(CN) – The National Board of Medical Examiners may be liable for denying additional break time to a nursing mother taking its licensure exam, the Massachusetts Supreme Court ruled.
While studying medicine at Harvard in June 2007, Sophie Currier planned to take the board’s clinical knowledge exam in Brookline. The 370-question test is administered in one testing session that lasts about nine hours. Test-takers usually get 45 minutes of break time, and they cannot bring personal items into the shared exam room.
The board granted Currier an additional day to complete the test, which she could take in a separate testing room, because of her diagnosed dyslexia and attention deficit hyperactivity disorder. Currier was unhappy, however, with the break-time accommodations for Currier to feed her infant daughter.
After Currier filed suit in September 2007, the court the board to afford Currier an additional 60 minutes of break time per test day and provide her with a private room with a power outlet at the testing center so she could express breast milk.
Currier apparently did not pass the exam with these accommodations but was more successful in her second attempt the following year.
Though a Suffolk County judge dismissed Currier’s lawsuit, the Supreme Judicial Court said last week that some of the claims should go to trial.
Currier can claim a violation of the equal rights act and public accommodations law, according to the six-justice panel.
“Our decision in the context of the equal rights act and public accommodation statute counts, that lactation is a sex-linked classification, recognizes that there remain barriers that prevent new mothers from being able to breastfeed or express breast milk,” Chief Justice Roderick Ireland wrote for the court. “We take this opportunity to extend protection to lactating mothers in the context of lengthy testing required for medical licensure.”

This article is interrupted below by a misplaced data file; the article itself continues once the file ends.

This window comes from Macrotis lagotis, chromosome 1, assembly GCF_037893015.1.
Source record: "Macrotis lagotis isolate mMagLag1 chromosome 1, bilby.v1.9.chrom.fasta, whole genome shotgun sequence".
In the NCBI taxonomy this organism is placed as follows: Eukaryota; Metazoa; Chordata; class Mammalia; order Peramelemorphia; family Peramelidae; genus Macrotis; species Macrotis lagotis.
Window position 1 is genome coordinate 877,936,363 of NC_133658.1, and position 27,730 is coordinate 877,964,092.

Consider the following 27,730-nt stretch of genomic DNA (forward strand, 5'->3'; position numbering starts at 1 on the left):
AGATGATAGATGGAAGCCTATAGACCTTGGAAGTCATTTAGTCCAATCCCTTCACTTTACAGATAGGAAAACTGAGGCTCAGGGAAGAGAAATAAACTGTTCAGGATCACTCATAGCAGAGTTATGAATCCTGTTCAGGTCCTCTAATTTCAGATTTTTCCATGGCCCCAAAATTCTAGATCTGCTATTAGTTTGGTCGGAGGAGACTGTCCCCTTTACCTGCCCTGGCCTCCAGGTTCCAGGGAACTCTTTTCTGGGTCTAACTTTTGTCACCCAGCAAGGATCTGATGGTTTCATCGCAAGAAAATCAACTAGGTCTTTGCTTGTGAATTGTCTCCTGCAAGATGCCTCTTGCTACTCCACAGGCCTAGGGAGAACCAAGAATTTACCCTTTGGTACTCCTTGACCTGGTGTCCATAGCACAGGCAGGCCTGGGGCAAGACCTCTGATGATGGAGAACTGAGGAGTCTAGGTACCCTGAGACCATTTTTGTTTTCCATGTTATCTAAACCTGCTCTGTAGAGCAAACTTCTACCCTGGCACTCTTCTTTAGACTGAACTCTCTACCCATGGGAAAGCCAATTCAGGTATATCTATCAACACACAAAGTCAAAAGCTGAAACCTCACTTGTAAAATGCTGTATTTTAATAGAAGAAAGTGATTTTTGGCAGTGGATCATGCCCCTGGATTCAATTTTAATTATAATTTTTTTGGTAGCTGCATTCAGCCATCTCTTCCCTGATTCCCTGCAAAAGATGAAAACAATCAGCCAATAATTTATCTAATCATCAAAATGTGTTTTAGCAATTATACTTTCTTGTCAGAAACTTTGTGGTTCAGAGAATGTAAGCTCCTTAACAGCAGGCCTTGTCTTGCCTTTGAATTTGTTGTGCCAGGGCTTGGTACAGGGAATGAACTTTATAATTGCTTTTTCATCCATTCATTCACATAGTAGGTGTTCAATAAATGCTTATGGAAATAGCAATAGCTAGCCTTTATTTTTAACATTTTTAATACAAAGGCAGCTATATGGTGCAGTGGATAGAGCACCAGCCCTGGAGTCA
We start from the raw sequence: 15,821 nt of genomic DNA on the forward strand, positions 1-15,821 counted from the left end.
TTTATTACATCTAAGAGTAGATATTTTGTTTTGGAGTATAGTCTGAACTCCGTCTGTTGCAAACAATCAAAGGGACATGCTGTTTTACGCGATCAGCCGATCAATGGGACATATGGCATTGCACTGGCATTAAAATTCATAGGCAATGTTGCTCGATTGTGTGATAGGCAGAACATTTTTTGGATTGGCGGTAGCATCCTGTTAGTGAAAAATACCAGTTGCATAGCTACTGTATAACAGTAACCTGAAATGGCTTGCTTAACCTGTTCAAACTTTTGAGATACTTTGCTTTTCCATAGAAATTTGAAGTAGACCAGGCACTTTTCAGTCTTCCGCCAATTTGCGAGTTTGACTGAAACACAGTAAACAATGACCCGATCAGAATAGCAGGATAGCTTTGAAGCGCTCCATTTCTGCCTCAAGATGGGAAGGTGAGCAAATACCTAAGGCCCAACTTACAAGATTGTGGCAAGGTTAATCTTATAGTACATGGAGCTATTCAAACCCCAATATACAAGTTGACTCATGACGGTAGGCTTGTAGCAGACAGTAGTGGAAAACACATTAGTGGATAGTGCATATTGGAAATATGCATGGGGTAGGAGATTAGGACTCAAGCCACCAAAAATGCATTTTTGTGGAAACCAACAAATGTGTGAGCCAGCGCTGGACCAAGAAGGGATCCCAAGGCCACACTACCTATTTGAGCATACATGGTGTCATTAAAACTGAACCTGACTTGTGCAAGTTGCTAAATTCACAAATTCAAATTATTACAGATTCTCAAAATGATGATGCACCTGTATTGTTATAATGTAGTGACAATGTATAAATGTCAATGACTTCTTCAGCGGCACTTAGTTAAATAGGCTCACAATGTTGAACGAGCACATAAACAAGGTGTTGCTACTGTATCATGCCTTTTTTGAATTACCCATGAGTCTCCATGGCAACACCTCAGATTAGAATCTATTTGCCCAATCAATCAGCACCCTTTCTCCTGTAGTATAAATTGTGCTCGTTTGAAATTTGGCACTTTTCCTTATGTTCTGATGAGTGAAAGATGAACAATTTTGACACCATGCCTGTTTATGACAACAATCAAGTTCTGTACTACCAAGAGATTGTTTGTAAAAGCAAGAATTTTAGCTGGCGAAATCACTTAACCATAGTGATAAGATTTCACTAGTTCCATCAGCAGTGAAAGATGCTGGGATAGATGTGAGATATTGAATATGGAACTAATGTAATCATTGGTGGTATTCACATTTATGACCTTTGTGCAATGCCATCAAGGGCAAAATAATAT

A footnote of the 28-page decision notes that the Massachusetts Legislature prohibited restrictions on breastfeeding in public, but the law did not include using a breast pump to express milk for future use.
“The condition of lactation is inextricably linked to pregnancy and thus sex linked,” Ireland wrote. “The fact that a women (sic) is no longer pregnant when she is nursing or pumping matters not as lactation is a natural incident of pregnancy. We thus conclude that the protections of the equal rights act extend to lactating mothers.”
But the six-justice panel affirmed dismissal of Currier’s claim under the Massachusetts Civil Rights Act, finding the denial of extra time did not amount to “coercion.”
“Here, the NBME did not prohibit Currier from expressing breast milk; rather, the NBME prohibited Currier from expressing breast milk when she wanted to, namely, during two requested additional break times,” Ireland wrote.